Yeah, that’s pretty much what I was thinking. So, if you’re uninsured by choice, you’ll probably be pissed. If you’re uninsured not by choice, and have some extra dough to cough up, then you’ll probably by happy. If you’re uninsured not by choice, but don’t have extra dough to cough up, you’ll probably have mixed feelings.

elucidator: You may very well be correct, but that scenario would play out beyond the timeframe I’m thinking about for this analysis. However, I think the more likely case is that the insurance companies will be hiring some really smart financial types to get around the provisions in this bill that adversely affect them, and they’ll survive just fine.

Well, remember a lot of this does not kick in till 2014 and the penalties for not having insurance ramp up from 2014 to 2016.

So, we cannot know a lot of this till then.

For the purposes of this thread, I would say we should assume that the law is enacted as it is currently designed. It’s not like the millions of Americans who currently don’t have HCI are suddenly going to get it for free.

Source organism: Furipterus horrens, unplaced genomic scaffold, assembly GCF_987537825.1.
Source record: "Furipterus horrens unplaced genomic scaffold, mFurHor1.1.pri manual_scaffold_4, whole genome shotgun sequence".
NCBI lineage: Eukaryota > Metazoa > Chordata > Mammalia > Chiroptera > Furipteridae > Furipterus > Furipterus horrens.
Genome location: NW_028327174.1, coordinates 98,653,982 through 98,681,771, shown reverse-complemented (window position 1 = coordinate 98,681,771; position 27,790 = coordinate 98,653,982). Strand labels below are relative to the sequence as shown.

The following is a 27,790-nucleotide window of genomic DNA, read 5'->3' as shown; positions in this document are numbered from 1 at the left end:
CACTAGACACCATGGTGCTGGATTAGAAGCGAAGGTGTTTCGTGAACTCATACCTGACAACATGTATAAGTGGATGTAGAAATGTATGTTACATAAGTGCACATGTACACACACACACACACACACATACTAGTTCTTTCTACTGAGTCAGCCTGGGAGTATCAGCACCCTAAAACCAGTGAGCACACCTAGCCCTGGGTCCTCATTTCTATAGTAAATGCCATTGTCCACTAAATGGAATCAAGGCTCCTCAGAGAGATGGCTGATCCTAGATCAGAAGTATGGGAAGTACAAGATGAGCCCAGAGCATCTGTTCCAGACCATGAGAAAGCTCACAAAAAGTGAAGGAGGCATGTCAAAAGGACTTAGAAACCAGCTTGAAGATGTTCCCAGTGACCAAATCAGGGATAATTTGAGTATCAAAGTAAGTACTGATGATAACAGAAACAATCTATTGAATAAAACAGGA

The thing is people will always choose the least expensive coverage. Therefore they won’t be covered on somethings, and wind up in bankruptcy or passing the expense onto the insured.

The law also allows for opt outs for buying coverage, such as those with religious objections and Native Americans on reservations and such.

What galls me is the press keeps calling it UHC (Universal Health Care), this doesn’t come close to it.

It’s like mandatory car insurace. People choose the least expensive just to stay in the law and if if they get in a wreck the other guy’s screwed because of his poor insurance.

The point of this bill is simply to give Mr Obama a “good mark” it does nothing to solve the problem.

The fact it will take four years to impliment means insurance has 4 years to think of creative accounting to get around it.

Did the new credit card laws help anyone? Or did the banks simply drop everyone and cut everyone’s credit limit regardless if they were bad risks. ABC News reported in January and Feburary the fees and interest rates more than tripled from the previous years.

Mr Obama started out on a correct path and he couldn’t get it done. So to save face he adopted this mess, which won’t really help anyone. I mean the poor get medicaid? Ask any poor person right now on medicaid how good it is?

Illinois is a great example, children under 18 are covered by the state. Every month we hear report after report of parents not taking their children, 'cause the dentists and doctors are such poor quality they only take them as a last resort.